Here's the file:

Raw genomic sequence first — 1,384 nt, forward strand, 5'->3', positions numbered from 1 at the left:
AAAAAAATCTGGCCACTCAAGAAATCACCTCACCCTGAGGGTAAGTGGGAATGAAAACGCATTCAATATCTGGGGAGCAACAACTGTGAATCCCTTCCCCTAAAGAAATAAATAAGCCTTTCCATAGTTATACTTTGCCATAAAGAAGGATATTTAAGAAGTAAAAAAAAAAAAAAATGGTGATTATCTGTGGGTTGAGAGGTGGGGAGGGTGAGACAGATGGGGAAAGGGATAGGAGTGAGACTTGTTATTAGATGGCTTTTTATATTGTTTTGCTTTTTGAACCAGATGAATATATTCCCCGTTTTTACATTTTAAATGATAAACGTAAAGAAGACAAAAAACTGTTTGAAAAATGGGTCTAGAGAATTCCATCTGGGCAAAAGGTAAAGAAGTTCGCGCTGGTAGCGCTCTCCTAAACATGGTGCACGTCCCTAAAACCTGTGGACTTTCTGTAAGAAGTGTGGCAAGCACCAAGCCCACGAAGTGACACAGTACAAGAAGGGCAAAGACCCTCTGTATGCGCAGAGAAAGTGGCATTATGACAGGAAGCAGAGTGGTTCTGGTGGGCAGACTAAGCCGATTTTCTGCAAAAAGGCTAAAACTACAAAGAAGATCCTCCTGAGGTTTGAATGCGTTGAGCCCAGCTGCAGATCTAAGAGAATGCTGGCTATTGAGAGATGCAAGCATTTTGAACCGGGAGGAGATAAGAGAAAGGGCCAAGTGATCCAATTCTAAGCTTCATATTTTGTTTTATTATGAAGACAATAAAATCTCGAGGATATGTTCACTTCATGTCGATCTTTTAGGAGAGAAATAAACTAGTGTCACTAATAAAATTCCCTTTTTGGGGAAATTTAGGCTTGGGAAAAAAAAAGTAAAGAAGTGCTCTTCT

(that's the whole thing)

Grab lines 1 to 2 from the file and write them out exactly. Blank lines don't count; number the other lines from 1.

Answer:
Raw genomic sequence first — 1,384 nt, forward strand, 5'->3', positions numbered from 1 at the left:
AAAAAAATCTGGCCACTCAAGAAATCACCTCACCCTGAGGGTAAGTGGGAATGAAAACGCATTCAATATCTGGGGAGCAACAACTGTGAATCCCTTCCCCTAAAGAAATAAATAAGCCTTTCCATAGTTATACTTTGCCATAAAGAAGGATATTTAAGAAGTAAAAAAAAAAAAAAATGGTGATTATCTGTGGGTTGAGAGGTGGGGAGGGTGAGACAGATGGGGAAAGGGATAGGAGTGAGACTTGTTATTAGATGGCTTTTTATATTGTTTTGCTTTTTGAACCAGATGAATATATTCCCCGTTTTTACATTTTAAATGATAAACGTAAAGAAGACAAAAAACTGTTTGAAAAATGGGTCTAGAGAATTCCATCTGGGCAAAAGGTAAAGAAGTTCGCGCTGGTAGCGCTCTCCTAAACATGGTGCACGTCCCTAAAACCTGTGGACTTTCTGTAAGAAGTGTGGCAAGCACCAAGCCCACGAAGTGACACAGTACAAGAAGGGCAAAGACCCTCTGTATGCGCAGAGAAAGTGGCATTATGACAGGAAGCAGAGTGGTTCTGGTGGGCAGACTAAGCCGATTTTCTGCAAAAAGGCTAAAACTACAAAGAAGATCCTCCTGAGGTTTGAATGCGTTGAGCCCAGCTGCAGATCTAAGAGAATGCTGGCTATTGAGAGATGCAAGCATTTTGAACCGGGAGGAGATAAGAGAAAGGGCCAAGTGATCCAATTCTAAGCTTCATATTTTGTTTTATTATGAAGACAATAAAATCTCGAGGATATGTTCACTTCATGTCGATCTTTTAGGAGAGAAATAAACTAGTGTCACTAATAAAATTCCCTTTTTGGGGAAATTTAGGCTTGGGAAAAAAAAAGTAAAGAAGTGCTCTTCT